Location matters. Rabbits have very sensitive hearing and should not have to live in an area where there are loud noises, machinery noises or barking dogs (McBride 2014).


Hay is the bedding which seems best to prevent sore hocks developing (Mancinelli et al., 2014) . A deep layer of soft barley straw is the warmest bedding for an outside hutch. A layer of hay over this would be ideal. Rabbits prefer straw or paper bedding to wood shavings or sawdust on the floor (Turner et al., 1992,cited in Boers et al., 2012) and sawdust is bad for them anyway. However you could put wooden shavings (not bark chippings) below the straw,  particularly in the latrine area (if you are not going to litter train your rabbit) or special rabbit litter. But the shavings must not be pine shavings. Indoor house rabbits don’t need such a large amount of straw and some people just put a fleece in their sleeping area.


An indoor house rabbit needs a secure den where he can retreat for privacy and sleep. This must be lockable, so that the rabbit can be locked in at times for his own safety. Depending on the size of your rabbit, a crate sold for dogs might be the ideal. This must be big enough to contain a sleeping box, food bowl, hay rack, water bowl and litter tray. Crates are useful for taking in the car or on visits.  Plastic dog beds turned upside down make nice bunny retreats in rooms away from the bunny’s den. Take a look at the RunAbout Runs website for ideas.

Rabbits have eyesight adapted to twilight, so do not make them live in brightly lit areas. They also have sensitive hearing so their den should not be in a noisy area (McBride 2014).


AFR, Action for Rabbits, (2014), Make me a happy bunny… Action for Rabbits Leaflet (www.actionforrabbits.co.uk)

Boers,  K., Gray, G., Love, J., Mahmutovic, Z., McCormick, S., Turcotte, N. & Zhang Y., (2012) ‘Comfortable Quarters for Rabbits in Research Institutions,’ Accessed at http://labanimals.awionline.org/pubs/cq02/Cq-rabbits.html. Downloaded December 12 2012.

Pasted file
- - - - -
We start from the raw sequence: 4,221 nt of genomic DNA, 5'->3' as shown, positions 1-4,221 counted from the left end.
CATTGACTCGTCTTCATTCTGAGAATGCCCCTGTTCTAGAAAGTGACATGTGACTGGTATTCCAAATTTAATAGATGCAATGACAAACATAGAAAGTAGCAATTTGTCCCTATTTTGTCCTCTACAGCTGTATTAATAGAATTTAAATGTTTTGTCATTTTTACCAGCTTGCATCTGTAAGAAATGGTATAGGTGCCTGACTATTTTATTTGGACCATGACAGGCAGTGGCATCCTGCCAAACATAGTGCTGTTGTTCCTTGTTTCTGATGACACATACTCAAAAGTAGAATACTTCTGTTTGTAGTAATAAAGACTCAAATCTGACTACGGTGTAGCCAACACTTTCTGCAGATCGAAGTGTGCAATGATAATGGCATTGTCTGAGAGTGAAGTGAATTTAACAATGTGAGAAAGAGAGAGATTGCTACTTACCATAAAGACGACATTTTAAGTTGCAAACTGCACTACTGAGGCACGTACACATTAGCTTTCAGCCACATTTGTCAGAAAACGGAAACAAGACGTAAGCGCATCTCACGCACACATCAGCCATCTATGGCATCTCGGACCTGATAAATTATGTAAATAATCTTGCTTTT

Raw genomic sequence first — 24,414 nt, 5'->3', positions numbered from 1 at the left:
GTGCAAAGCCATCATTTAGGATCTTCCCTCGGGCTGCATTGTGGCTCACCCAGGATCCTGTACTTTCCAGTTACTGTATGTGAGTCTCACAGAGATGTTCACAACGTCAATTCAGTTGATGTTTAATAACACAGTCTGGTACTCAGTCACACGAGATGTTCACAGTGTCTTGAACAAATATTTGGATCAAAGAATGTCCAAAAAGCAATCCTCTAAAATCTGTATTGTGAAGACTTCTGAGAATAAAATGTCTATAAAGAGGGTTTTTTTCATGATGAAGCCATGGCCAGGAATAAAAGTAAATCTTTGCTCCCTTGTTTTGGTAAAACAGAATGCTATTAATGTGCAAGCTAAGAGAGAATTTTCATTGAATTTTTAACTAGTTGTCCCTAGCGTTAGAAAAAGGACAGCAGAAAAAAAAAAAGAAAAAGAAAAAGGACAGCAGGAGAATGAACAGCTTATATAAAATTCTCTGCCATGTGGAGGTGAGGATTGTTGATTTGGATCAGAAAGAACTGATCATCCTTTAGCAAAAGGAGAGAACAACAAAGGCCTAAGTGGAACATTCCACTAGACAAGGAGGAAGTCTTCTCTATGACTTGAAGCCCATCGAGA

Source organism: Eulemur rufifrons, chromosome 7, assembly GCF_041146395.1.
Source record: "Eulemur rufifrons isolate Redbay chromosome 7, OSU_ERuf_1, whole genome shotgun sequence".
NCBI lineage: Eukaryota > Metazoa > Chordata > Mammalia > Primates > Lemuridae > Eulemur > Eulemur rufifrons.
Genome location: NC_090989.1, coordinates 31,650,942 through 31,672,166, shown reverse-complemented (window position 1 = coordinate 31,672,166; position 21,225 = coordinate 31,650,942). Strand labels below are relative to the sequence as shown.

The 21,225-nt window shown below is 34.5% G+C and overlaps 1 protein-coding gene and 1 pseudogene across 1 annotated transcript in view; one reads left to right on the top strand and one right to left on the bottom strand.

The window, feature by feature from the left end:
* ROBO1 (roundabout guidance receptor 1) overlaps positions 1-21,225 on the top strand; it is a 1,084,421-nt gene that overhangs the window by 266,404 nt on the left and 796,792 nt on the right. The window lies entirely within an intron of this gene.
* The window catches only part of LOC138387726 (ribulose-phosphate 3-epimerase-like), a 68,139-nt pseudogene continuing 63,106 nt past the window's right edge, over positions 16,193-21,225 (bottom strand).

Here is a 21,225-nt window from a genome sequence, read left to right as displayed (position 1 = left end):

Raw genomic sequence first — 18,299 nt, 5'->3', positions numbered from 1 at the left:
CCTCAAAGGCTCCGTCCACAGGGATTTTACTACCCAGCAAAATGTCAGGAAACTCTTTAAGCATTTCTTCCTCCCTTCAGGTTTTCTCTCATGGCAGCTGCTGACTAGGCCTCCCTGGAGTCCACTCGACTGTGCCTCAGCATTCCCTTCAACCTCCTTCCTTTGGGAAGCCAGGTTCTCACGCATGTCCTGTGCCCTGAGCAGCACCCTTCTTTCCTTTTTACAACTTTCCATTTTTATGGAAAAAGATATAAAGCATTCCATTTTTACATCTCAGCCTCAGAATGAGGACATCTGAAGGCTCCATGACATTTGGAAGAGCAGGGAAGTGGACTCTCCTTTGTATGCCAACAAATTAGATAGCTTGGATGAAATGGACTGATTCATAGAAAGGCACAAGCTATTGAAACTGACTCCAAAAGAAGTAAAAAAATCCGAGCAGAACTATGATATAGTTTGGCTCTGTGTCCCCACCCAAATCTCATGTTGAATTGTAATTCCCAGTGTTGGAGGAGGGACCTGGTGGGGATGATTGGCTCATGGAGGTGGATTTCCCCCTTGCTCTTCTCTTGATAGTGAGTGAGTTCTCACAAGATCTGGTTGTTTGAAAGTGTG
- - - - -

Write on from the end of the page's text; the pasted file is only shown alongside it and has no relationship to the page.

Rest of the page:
De Jong I.C., Reimert H. & Rommers J.M. (2008), ‘Effect of floor type on footpad injuries in does: a pilot study,’ 9th World Rabbit Congress, 1171-1175.

Dixon, L.M., Hardiman, J. R., & Cooper, J. J., (2010), ‘The effects of spatial restriction on the behavior or rabbits (Oryctolagus cuniculus),’ Journal of Veterinary Behavior, 5, 302-308

Gunn, D. & Morton, D. B., (1995) ‘Inventory of the behaviour of New Zealand White rabbits in laboratory cages, Applied Animal Behaviour Science, 45, 277-292

McBride, A., (2014), ‘Rabbit Behaviour – welfare and handling in a clinical environment,’ BVBA rabbit in clinic webinar, 5 August 2014.

Mancinelli, E., Keeble, E., Richardson, J. & Hedley, J., (2014), ‘Husbandry rusk factors associated with hock pododermatitis in UK pet rabbits (Orcolagus cuniculus)‘, Veterinary Record, 174, 429

Mullan, S. M. &  Main, D. C. J., (2006), ‘Survey of the husbandry, health and welfare of 102 pet rabbits,’ Veterinary Record, 159, 103-0109

PDSA (2013) The State of our Pet Nation. Available at  https://www.pdsa.org.uk/pet-health-advice/pdsa-animal-wellbeing-report Accessed December 12 2013.

Welsh Government, (2009), ‘Code of Practice for the Welfare of Rabbits,’ Accessed at http://wales.gov.uk/topics/environmentcountryside/ahw/animalwelfare/pets/codesofpractice/codeofpractocewelfarerabbits/